What Is Déjà Vu?
Michio Kaku is a futurist, popularizer of science, and theoretical physicist, as well as a bestselling author and the host of two radio programs. He is the co-founder of string field theory (a branch of string theory), and continues Einstein’s search to unite the four fundamental forces of nature into one unified theory. He holds the Henry Semat Chair and Professorship in theoretical physics and a joint appointment at City College of New York and the Graduate Center of C.U.N.Y. He is also a visiting professor at the Institute for Advanced Study in Princeton and is a Fellow of the American Physical Society.
Kaku launched his Big Think blog, "Dr. Kaku's Universe," in March 2010.
Michio Kaku: Déjà vu is a phenomenon that all of us have experienced, that eerie feeling when you walk into a room or enter a new situation and you say to yourself, “I’ve been here before. I mean, everything here is familiar.”
It turns out that we can actually induce forms of déjà vu in subjects in experiments. So there is a theory that says that déjà vu simply elicits fragments of memories that we have stored in our brain, memories that can be elicited by moving into an environment that resembles something that we’ve already experienced. So we don’t have to invoke parallel universes, we don’t have to invoke the multiverse in order to explain most déjà vu.
However, it does raise the other question: is it ever possible on any scale to perhaps flip between different universes? And the answer there is actually rather unclear. We physicists believe, for example, that there is really a multiverse that exists even inside our living room. We are waves, vibrating waves given by the **** function, and these waves vibrate and then split apart with time.
Steve Weinberg, winner of the Nobel Prize, compares it to the following. Think of radio. If you’re inside your living room listening to BBC radio, that radio is tuned to one frequency. But in your living room there are all frequencies - radio Cuba, radio Moscow, the Top 40 rock stations. All these radio frequencies are vibrating inside your living room, but your radio is only tuned to one frequency.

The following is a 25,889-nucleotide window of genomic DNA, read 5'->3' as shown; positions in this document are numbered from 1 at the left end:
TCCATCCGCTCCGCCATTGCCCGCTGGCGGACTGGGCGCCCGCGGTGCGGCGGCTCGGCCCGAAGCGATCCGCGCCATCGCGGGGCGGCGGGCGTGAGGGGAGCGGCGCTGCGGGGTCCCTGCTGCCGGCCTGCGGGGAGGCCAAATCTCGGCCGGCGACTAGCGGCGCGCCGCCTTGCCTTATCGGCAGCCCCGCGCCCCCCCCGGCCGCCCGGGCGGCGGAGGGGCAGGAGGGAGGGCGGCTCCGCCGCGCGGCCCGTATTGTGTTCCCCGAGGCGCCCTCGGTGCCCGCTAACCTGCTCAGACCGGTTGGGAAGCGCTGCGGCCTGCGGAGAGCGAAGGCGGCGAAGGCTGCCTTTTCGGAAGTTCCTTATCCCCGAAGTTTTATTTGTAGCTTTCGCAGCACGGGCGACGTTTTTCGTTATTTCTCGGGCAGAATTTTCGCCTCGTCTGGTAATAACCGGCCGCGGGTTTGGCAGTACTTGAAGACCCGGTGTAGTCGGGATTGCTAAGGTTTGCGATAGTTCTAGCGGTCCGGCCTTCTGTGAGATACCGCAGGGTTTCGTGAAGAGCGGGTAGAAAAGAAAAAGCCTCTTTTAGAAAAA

Now, in other words when two universes are in phase, they are coherent and you can move back and forth. But as time starts to evolve, these two universes decouple. They start to vibrate at different frequencies. They can no longer interfere with each other. So why is it that your radio cannot listen to Radio Moscow? Why isn’t it possible for your radio to listen to all frequencies? Because your radio is decohered. It is no longer vibrating in unison with these other frequencies.
And the same thing in quantum physics. We consist of atoms. Our atoms vibrate, but they no longer vibrate in unison with these other universes. We have decoupled from them, we have decohered from them. So in other words, deja vu is probably simply a fragment of our brain eliciting memories and fragments of previous situations. However, in quantum physics, there really are in some sense parallel universes surrounding us, the problem is, we can’t enter them because we have decohered from them. We’re no longer vibrating in unison with them. Sorry about that.
Directed / Produced by
Jonathan Fowler & Elizabeth Rodd
Dr. Michio Kaku explains one theory behind déjà vu and asks, "Is it ever possible on any scale to perhaps flip between different universes?"
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